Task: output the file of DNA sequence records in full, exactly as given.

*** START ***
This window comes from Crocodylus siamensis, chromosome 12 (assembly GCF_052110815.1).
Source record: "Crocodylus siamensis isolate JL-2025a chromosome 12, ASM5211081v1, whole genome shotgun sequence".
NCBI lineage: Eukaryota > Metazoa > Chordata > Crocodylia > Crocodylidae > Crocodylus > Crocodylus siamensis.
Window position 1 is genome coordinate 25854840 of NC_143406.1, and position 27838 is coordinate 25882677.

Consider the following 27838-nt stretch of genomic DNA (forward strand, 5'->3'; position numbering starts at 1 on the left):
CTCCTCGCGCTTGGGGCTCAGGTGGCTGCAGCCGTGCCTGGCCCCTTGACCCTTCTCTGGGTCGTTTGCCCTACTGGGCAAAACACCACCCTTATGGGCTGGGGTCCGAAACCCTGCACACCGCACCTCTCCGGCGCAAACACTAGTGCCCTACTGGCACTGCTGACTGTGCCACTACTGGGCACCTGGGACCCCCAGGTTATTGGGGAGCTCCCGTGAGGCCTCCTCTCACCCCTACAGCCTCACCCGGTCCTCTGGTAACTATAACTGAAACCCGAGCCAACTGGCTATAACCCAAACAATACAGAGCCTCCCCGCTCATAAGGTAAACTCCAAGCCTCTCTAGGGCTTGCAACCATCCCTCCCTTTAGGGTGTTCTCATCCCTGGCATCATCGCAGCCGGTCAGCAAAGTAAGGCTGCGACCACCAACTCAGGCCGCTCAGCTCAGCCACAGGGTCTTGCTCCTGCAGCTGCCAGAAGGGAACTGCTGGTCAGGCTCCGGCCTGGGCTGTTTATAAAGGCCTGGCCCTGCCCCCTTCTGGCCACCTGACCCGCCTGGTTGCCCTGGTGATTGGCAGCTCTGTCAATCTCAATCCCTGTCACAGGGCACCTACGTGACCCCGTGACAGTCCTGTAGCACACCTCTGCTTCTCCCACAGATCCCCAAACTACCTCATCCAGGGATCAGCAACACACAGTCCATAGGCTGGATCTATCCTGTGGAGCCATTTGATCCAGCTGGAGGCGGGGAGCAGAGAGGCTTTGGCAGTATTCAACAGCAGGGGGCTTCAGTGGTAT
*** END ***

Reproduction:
This window comes from Crocodylus siamensis, chromosome 12 (assembly GCF_052110815.1).
Source record: "Crocodylus siamensis isolate JL-2025a chromosome 12, ASM5211081v1, whole genome shotgun sequence".
NCBI lineage: Eukaryota > Metazoa > Chordata > Crocodylia > Crocodylidae > Crocodylus > Crocodylus siamensis.
Window position 1 is genome coordinate 25854840 of NC_143406.1, and position 27838 is coordinate 25882677.

Consider the following 27838-nt stretch of genomic DNA (forward strand, 5'->3'; position numbering starts at 1 on the left):
CTCCTCGCGCTTGGGGCTCAGGTGGCTGCAGCCGTGCCTGGCCCCTTGACCCTTCTCTGGGTCGTTTGCCCTACTGGGCAAAACACCACCCTTATGGGCTGGGGTCCGAAACCCTGCACACCGCACCTCTCCGGCGCAAACACTAGTGCCCTACTGGCACTGCTGACTGTGCCACTACTGGGCACCTGGGACCCCCAGGTTATTGGGGAGCTCCCGTGAGGCCTCCTCTCACCCCTACAGCCTCACCCGGTCCTCTGGTAACTATAACTGAAACCCGAGCCAACTGGCTATAACCCAAACAATACAGAGCCTCCCCGCTCATAAGGTAAACTCCAAGCCTCTCTAGGGCTTGCAACCATCCCTCCCTTTAGGGTGTTCTCATCCCTGGCATCATCGCAGCCGGTCAGCAAAGTAAGGCTGCGACCACCAACTCAGGCCGCTCAGCTCAGCCACAGGGTCTTGCTCCTGCAGCTGCCAGAAGGGAACTGCTGGTCAGGCTCCGGCCTGGGCTGTTTATAAAGGCCTGGCCCTGCCCCCTTCTGGCCACCTGACCCGCCTGGTTGCCCTGGTGATTGGCAGCTCTGTCAATCTCAATCCCTGTCACAGGGCACCTACGTGACCCCGTGACAGTCCTGTAGCACACCTCTGCTTCTCCCACAGATCCCCAAACTACCTCATCCAGGGATCAGCAACACACAGTCCATAGGCTGGATCTATCCTGTGGAGCCATTTGATCCAGCTGGAGGCGGGGAGCAGAGAGGCTTTGGCAGTATTCAACAGCAGGGGGCTTCAGTGGTAT